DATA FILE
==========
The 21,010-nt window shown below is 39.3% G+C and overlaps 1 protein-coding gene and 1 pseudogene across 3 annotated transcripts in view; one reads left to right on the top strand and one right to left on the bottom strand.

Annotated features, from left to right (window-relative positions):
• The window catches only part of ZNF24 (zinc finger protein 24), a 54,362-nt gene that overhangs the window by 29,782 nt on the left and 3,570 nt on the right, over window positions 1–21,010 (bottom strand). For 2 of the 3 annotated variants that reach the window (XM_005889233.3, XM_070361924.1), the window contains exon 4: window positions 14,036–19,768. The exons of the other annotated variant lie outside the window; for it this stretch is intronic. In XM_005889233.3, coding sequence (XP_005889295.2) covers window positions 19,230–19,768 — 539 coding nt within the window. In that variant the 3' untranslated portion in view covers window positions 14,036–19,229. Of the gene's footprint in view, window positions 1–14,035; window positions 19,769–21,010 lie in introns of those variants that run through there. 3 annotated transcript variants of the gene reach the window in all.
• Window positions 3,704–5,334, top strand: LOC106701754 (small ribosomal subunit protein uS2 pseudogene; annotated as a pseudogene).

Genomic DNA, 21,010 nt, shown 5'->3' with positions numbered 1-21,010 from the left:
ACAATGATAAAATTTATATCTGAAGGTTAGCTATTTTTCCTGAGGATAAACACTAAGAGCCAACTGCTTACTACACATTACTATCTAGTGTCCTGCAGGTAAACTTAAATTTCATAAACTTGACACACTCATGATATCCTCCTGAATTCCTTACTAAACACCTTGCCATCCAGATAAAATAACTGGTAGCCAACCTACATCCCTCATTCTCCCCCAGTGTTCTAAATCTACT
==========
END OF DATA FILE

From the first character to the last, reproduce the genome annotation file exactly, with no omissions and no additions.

The 21,010-nt window shown below is 39.3% G+C and overlaps 1 protein-coding gene and 1 pseudogene across 3 annotated transcripts in view; one reads left to right on the top strand and one right to left on the bottom strand.

Annotated features, from left to right (window-relative positions):
• The window catches only part of ZNF24 (zinc finger protein 24), a 54,362-nt gene that overhangs the window by 29,782 nt on the left and 3,570 nt on the right, over window positions 1–21,010 (bottom strand). For 2 of the 3 annotated variants that reach the window (XM_005889233.3, XM_070361924.1), the window contains exon 4: window positions 14,036–19,768. The exons of the other annotated variant lie outside the window; for it this stretch is intronic. In XM_005889233.3, coding sequence (XP_005889295.2) covers window positions 19,230–19,768 — 539 coding nt within the window. In that variant the 3' untranslated portion in view covers window positions 14,036–19,229. Of the gene's footprint in view, window positions 1–14,035; window positions 19,769–21,010 lie in introns of those variants that run through there. 3 annotated transcript variants of the gene reach the window in all.
• Window positions 3,704–5,334, top strand: LOC106701754 (small ribosomal subunit protein uS2 pseudogene; annotated as a pseudogene).

Genomic DNA, 21,010 nt, shown 5'->3' with positions numbered 1-21,010 from the left:
ACAATGATAAAATTTATATCTGAAGGTTAGCTATTTTTCCTGAGGATAAACACTAAGAGCCAACTGCTTACTACACATTACTATCTAGTGTCCTGCAGGTAAACTTAAATTTCATAAACTTGACACACTCATGATATCCTCCTGAATTCCTTACTAAACACCTTGCCATCCAGATAAAATAACTGGTAGCCAACCTACATCCCTCATTCTCCCCCAGTGTTCTAAATCTACT